I also have a little LCD screen that flashes the views of all of the various (and there are at least fifty) security cameras around the hotel. I don’t know if it is for safety or to satisfy voyeuristic impulses. For me, it functions for both. A lady I watch is confused right now. Ha. And based on the direction she’s going, she doesn’t appear to want to come to my room and kill me. Good… Voyeurism/security. Dig it.

Jungle breakfast!

And as for meals, I’ve had one. Standard Western breakfast in a small also windowless room and the decor is decidedly animal. For its centerpiece, a four foot tall stuffed giraffe munches on the leaves of a fake tree with a equally large stuffed giraffe.  As I chewed on my honeydew, like my stuffed friends chewed on their fake leaves, I thought…. Not the Korea I expected… but I kinda like it.

The rest of my group arrives and we are gathering at 1pm for lunch. Maybe one of them will speak english and be smart enough to explain the many luxurious functions of my toilet. There’s five days and a country to see and if it is 1/100th as curious as the room in which I type this, I’m sure it will be a blast.

Stay tuned for more!



LA Food and Wine Show Night One: It Begins….


Giada De Laurentis signs a bottle of wine for a fan.

Under the frenetic lights of the Nokia Plaza, located in the epicenter of the hip and ever-expanding downtown Los Angeles, affectionately known as DTLA, is the opening of the LA Food and Wine Show. The decadent four-day event spans from downtown across the city to the shore of the Pacific in Santa Monica and features countless chefs from restaurants across California. Chef superstar Giada De Laurentis hosts Thursday’s event, called Giada’s Festa Italiana and it features Italian chefs from restaurants as far north as Big Sur and more than 200 wines from wineries across the world.

While the process is simple, the event itself, is at first, daunting. It is hard to wrap my brain around the availability of 200 wines and food from twenty-eight of California’s finest restaurants. Not to try each and every one would be a colossal slap in the face to foodies across the globe, and while the term “foodie” makes me cringe, tonight, that is just what I am.

By night’s end, culinary delights from such chefs as Matt Molina from Osteria Mozza, Gino Angelini from Angelini Osteria, John Cox from Big Sur’s Post Ranch Inn, Danny Elmaleh of Cleo, Top Chef’s Fabio Viviani from Café Frienze, Michael Fiorelli of Mar’sel will be fighting for space in my stomach in a sea chardonnays, merlots, pinot noirs, pinot grigios, syrahs, and tempernios to name a few and while that thought makes me fear for the future, never in my life have I been so eager to live in the present.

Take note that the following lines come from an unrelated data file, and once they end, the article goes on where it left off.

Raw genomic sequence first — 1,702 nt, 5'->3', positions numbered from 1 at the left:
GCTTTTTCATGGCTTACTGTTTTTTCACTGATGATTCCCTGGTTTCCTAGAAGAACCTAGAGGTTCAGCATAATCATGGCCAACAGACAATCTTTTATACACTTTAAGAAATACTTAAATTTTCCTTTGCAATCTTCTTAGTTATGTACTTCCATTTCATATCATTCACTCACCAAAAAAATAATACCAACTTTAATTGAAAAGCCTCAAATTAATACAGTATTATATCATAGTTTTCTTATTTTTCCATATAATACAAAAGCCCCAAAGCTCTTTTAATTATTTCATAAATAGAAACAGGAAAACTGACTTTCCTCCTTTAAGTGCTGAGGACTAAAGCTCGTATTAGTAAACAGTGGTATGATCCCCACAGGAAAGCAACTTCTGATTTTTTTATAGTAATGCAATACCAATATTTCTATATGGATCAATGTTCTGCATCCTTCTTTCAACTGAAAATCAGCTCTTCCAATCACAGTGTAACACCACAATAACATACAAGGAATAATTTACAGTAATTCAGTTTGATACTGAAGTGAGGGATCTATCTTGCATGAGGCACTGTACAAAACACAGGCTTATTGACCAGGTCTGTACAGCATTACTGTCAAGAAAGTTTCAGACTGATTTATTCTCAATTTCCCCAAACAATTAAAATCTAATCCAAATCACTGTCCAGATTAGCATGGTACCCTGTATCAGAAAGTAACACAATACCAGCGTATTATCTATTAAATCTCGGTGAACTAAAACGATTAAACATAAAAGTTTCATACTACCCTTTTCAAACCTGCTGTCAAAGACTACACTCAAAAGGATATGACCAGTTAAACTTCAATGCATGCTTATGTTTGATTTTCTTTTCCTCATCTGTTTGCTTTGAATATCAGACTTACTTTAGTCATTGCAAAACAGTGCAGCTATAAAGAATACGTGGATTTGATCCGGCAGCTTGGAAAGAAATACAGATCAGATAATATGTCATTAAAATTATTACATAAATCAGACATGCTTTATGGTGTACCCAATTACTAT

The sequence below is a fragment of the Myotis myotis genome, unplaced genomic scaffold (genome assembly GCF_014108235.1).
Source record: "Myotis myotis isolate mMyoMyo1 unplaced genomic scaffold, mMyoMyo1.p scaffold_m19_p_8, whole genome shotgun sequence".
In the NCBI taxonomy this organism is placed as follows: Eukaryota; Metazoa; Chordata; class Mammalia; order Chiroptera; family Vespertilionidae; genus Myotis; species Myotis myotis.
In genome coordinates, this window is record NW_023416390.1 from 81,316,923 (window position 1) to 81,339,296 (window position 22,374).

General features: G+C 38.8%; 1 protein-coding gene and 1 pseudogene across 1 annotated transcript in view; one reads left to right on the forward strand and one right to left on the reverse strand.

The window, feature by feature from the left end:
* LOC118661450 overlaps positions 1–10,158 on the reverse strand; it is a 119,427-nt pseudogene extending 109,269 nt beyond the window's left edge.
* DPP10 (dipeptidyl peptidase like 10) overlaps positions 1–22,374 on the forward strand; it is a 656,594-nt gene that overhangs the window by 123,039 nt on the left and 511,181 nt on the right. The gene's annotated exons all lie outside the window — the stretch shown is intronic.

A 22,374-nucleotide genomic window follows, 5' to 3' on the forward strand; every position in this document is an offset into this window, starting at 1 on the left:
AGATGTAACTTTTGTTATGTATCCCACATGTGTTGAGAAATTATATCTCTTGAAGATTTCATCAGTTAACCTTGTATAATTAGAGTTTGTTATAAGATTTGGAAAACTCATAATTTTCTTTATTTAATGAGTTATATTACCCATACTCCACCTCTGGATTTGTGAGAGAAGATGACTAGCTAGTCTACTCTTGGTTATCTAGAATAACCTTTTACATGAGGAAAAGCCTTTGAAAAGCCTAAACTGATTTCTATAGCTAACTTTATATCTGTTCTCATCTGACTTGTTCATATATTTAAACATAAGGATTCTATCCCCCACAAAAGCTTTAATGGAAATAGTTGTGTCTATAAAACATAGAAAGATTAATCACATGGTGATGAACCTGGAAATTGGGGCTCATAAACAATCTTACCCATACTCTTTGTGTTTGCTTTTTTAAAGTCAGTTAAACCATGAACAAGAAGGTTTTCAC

The line for a tasting of Giada De Laurentis’ featured dish of the night, Penne with Short Ribs Ragu and Summer Watermelon and Coucous, is long but moves fast. As it does, I sip a Pinot Grigio from an Italian vineyard called Barrymore, owned none other than Drew Barrymore. There are whispers that she might even turn up to pour a couple of glasses herself. To my right, Giada herself poses for pictures with adoring fans and upon trying her Short Rib Ragu, I understand exactly why. Forget that she’s famous. Her food is perfect.

Morro Bay Oysters from the chef of Post Ranch Inn

Some of the dishes are familiar ones.  Others, like Post Ranch Inn’s John Cox get creative, serving oysters with lemon verbena, cucumber, basil seeds and balsamic.  Cleo’s Elmaleh personally hands me a squash blossom with tallegio, honey and truffle. While I don’t have the slightest idea what tallegio is (sorry foodies), my taste buds are pulled into a thousand blissful directions.

As the hot Los Angeles evening turns dark, the event is as packed as my stomach. I bring the night to a close with a olive oil and sea salt truffle from Los Angeles Chocolatier Jonathan Grahm, owner of Compartes Chocolatier and a alcohol infused push up pop (like the ones we had when we were kids, only with booze), courtesy of the Cosmopolitan Hotel in Las Vegas, called a Pour Some Sugar on Me. It is made up of Maker’s Mark, Peach Rooibos Tea, pureed peaches, and lemon juice. As I finish this modified version of a childhood favorite, Saturday’s featured chef saunters past me.  It is none other than Wolfgang Puck and if I’m going to eat some of his food, I best stop for now so there will be room.